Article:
by Taro Miura
first U.S. edition published 2013, by Candlewick Press
Here’s a sweet and funny story. Candlewick sent me a review copy of The Tiny King in the waning weeks of 2013. My eye was already eager for it thanks to this Calling Caldecott post about international illustrators, so it was a bit of postal perfection. (Speaking of, are you counting down the days to January 27th?)
And then for Christmas, my mom sent me a spectacular selection of picture books – including The Tiny King! She always says I’m tough to buy books for, like “purchasing jewelry for a jeweler.” Maybe that’s true, but I think she did a pretty darn good job. (The others were a Poky Little Puppy Christmas edition and an autographed Jon Scieszka, so. And all came from bbgb in Richmond, VA. Shop indie!)
There’s no moral to this story. Just an extra copy of The Tiny King for you! Stay tuned for how to snag it.
So, this book. It’s this crazy mashup of charming fairy tale and quirky collage. The result is exquisite and mesmerizing, and you get a taste of that from the cover alone.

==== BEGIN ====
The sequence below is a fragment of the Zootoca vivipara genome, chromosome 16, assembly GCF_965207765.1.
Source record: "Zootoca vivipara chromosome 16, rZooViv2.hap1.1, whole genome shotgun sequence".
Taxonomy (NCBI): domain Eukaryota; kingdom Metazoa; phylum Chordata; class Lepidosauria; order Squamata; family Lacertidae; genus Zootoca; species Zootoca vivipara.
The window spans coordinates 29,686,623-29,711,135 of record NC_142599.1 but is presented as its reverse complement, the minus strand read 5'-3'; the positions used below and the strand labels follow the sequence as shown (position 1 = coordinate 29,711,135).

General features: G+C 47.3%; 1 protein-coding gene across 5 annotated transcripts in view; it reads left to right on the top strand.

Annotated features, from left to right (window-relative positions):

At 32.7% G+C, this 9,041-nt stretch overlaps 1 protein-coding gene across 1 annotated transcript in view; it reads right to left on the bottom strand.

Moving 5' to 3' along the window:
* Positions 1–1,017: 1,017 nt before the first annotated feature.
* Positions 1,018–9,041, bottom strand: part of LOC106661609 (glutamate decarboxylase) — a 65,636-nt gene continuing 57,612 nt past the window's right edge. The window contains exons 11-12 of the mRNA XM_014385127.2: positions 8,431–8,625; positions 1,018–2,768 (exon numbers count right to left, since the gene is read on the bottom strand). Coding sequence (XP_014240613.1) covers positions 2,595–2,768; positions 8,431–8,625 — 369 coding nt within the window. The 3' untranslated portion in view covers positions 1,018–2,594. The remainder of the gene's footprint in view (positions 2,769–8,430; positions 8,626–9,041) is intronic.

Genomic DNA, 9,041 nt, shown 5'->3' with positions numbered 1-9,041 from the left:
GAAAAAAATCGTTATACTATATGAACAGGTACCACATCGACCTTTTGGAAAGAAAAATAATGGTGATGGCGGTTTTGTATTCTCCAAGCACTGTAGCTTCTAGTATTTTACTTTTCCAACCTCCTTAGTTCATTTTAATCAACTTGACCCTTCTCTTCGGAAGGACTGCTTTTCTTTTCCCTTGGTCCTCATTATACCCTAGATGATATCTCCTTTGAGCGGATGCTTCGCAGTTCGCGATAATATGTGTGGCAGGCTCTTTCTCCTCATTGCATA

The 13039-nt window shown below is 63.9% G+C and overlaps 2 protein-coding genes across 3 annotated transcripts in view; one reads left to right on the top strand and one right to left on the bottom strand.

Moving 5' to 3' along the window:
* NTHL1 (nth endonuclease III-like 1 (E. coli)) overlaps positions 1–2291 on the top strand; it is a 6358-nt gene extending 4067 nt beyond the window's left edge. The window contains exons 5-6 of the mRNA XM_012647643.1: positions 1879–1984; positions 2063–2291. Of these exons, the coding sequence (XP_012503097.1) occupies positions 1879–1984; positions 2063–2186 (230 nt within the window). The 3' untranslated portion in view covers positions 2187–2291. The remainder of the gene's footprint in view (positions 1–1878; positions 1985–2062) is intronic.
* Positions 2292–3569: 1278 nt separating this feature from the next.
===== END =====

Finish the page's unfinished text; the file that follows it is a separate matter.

A sword-gripping hand is strong and fierce but nothing more than a circle. His distinguished white hairdo dripping out from under his crown – a small stack of white, curved lines. A leg made up of newsprint, which on careful inspection is a snippet of the tiny King’s wedding announcement. Foreshadowing. Spoiler. Clever and adorable.
Did you see the mini-note at the bottom of the cover, too? (This is the actual size of the Tiny King.) What a little delight! Now that you’ve met him on the cover where you’ve seen him smash end to end, flip open to the first page and see that stature in context. This split in scale made me laugh out loud and drop my jaw. It’s so stunning, and so easy to fall in love with this little dude – small and alone and swimming in it.
He has a massive colorful castle, an army of tall soldiers with spears, and a feast fit for a bigger king. The spreads that introduce the reader to his lavish and lonely lifestyle are dark and looming, despite his kooky, whimsical posessions. And then one day, a big princess shows up. The light! The expanse of bright space! The Q on her triangled gown! I went all out gaga and giddy for our tiny hero.
Everything changes in tone and in mood. The story takes place on washes of pink, blue, and yellow. The babies arrive, the soldiers are sent home to their families, and the empty castle is filled up with a bunch of love. Happily and beautifully ever after.
I’d love to send a copy from my castle to yours. Just comment here by Thursday night at midnight PST. I’ll announce winners for this giveaway (and The Mischievians!) on Friday, and head to the royal post office this weekend.
Review copy provided by Candlewick Press.